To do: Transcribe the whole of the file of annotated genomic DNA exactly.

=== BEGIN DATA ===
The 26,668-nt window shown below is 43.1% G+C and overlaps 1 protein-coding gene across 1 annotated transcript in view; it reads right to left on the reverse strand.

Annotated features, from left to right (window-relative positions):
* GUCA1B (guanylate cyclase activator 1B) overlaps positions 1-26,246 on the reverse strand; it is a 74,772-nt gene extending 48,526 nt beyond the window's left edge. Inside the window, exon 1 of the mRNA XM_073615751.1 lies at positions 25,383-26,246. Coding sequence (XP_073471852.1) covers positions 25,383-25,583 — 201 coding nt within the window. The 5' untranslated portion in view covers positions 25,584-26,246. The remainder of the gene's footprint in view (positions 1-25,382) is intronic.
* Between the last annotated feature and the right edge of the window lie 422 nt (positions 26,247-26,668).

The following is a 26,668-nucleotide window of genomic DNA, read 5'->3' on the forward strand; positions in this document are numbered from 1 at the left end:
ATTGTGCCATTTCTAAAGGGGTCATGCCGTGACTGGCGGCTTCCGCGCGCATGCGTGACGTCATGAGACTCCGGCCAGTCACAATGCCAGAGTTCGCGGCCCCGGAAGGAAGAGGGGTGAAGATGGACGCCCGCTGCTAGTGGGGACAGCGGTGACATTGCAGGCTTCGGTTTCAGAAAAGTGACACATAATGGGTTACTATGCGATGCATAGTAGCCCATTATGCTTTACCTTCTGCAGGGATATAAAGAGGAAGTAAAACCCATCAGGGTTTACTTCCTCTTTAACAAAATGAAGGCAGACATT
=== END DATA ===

The 26,668-nt window shown below is 43.1% G+C and overlaps 1 protein-coding gene across 1 annotated transcript in view; it reads right to left on the reverse strand.

Annotated features, from left to right (window-relative positions):
* GUCA1B (guanylate cyclase activator 1B) overlaps positions 1-26,246 on the reverse strand; it is a 74,772-nt gene extending 48,526 nt beyond the window's left edge. Inside the window, exon 1 of the mRNA XM_073615751.1 lies at positions 25,383-26,246. Coding sequence (XP_073471852.1) covers positions 25,383-25,583 — 201 coding nt within the window. The 5' untranslated portion in view covers positions 25,584-26,246. The remainder of the gene's footprint in view (positions 1-25,382) is intronic.
* Between the last annotated feature and the right edge of the window lie 422 nt (positions 26,247-26,668).

The following is a 26,668-nucleotide window of genomic DNA, read 5'->3' on the forward strand; positions in this document are numbered from 1 at the left end:
ATTGTGCCATTTCTAAAGGGGTCATGCCGTGACTGGCGGCTTCCGCGCGCATGCGTGACGTCATGAGACTCCGGCCAGTCACAATGCCAGAGTTCGCGGCCCCGGAAGGAAGAGGGGTGAAGATGGACGCCCGCTGCTAGTGGGGACAGCGGTGACATTGCAGGCTTCGGTTTCAGAAAAGTGACACATAATGGGTTACTATGCGATGCATAGTAGCCCATTATGCTTTACCTTCTGCAGGGATATAAAGAGGAAGTAAAACCCATCAGGGTTTACTTCCTCTTTAACAAAATGAAGGCAGACATT